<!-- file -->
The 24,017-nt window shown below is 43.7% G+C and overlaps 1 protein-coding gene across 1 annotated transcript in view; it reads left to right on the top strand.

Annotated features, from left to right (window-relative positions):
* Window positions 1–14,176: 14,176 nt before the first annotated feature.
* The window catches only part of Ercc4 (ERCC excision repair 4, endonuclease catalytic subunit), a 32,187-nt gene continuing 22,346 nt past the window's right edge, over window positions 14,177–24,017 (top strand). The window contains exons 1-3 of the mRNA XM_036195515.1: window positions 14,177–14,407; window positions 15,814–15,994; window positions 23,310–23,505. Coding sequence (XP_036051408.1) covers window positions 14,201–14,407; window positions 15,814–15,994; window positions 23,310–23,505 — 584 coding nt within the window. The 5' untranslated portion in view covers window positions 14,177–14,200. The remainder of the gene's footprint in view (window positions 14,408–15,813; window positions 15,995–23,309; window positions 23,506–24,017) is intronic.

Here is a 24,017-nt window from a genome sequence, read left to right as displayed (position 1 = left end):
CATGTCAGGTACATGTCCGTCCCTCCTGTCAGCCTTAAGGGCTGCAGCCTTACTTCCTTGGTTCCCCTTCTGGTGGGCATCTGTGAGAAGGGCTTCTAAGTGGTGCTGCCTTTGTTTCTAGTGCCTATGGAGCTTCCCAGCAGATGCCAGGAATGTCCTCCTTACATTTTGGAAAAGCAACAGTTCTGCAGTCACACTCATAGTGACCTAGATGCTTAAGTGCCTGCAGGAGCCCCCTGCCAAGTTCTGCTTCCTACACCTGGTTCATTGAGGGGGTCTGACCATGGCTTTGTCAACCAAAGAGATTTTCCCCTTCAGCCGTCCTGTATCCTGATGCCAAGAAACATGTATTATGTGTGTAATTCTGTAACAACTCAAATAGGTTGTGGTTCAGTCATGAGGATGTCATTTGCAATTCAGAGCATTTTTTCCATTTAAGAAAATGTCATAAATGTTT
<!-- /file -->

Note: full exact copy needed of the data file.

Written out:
The 24,017-nt window shown below is 43.7% G+C and overlaps 1 protein-coding gene across 1 annotated transcript in view; it reads left to right on the top strand.

Annotated features, from left to right (window-relative positions):
* Window positions 1–14,176: 14,176 nt before the first annotated feature.
* The window catches only part of Ercc4 (ERCC excision repair 4, endonuclease catalytic subunit), a 32,187-nt gene continuing 22,346 nt past the window's right edge, over window positions 14,177–24,017 (top strand). The window contains exons 1-3 of the mRNA XM_036195515.1: window positions 14,177–14,407; window positions 15,814–15,994; window positions 23,310–23,505. Coding sequence (XP_036051408.1) covers window positions 14,201–14,407; window positions 15,814–15,994; window positions 23,310–23,505 — 584 coding nt within the window. The 5' untranslated portion in view covers window positions 14,177–14,200. The remainder of the gene's footprint in view (window positions 14,408–15,813; window positions 15,995–23,309; window positions 23,506–24,017) is intronic.

Here is a 24,017-nt window from a genome sequence, read left to right as displayed (position 1 = left end):
CATGTCAGGTACATGTCCGTCCCTCCTGTCAGCCTTAAGGGCTGCAGCCTTACTTCCTTGGTTCCCCTTCTGGTGGGCATCTGTGAGAAGGGCTTCTAAGTGGTGCTGCCTTTGTTTCTAGTGCCTATGGAGCTTCCCAGCAGATGCCAGGAATGTCCTCCTTACATTTTGGAAAAGCAACAGTTCTGCAGTCACACTCATAGTGACCTAGATGCTTAAGTGCCTGCAGGAGCCCCCTGCCAAGTTCTGCTTCCTACACCTGGTTCATTGAGGGGGTCTGACCATGGCTTTGTCAACCAAAGAGATTTTCCCCTTCAGCCGTCCTGTATCCTGATGCCAAGAAACATGTATTATGTGTGTAATTCTGTAACAACTCAAATAGGTTGTGGTTCAGTCATGAGGATGTCATTTGCAATTCAGAGCATTTTTTCCATTTAAGAAAATGTCATAAATGTTT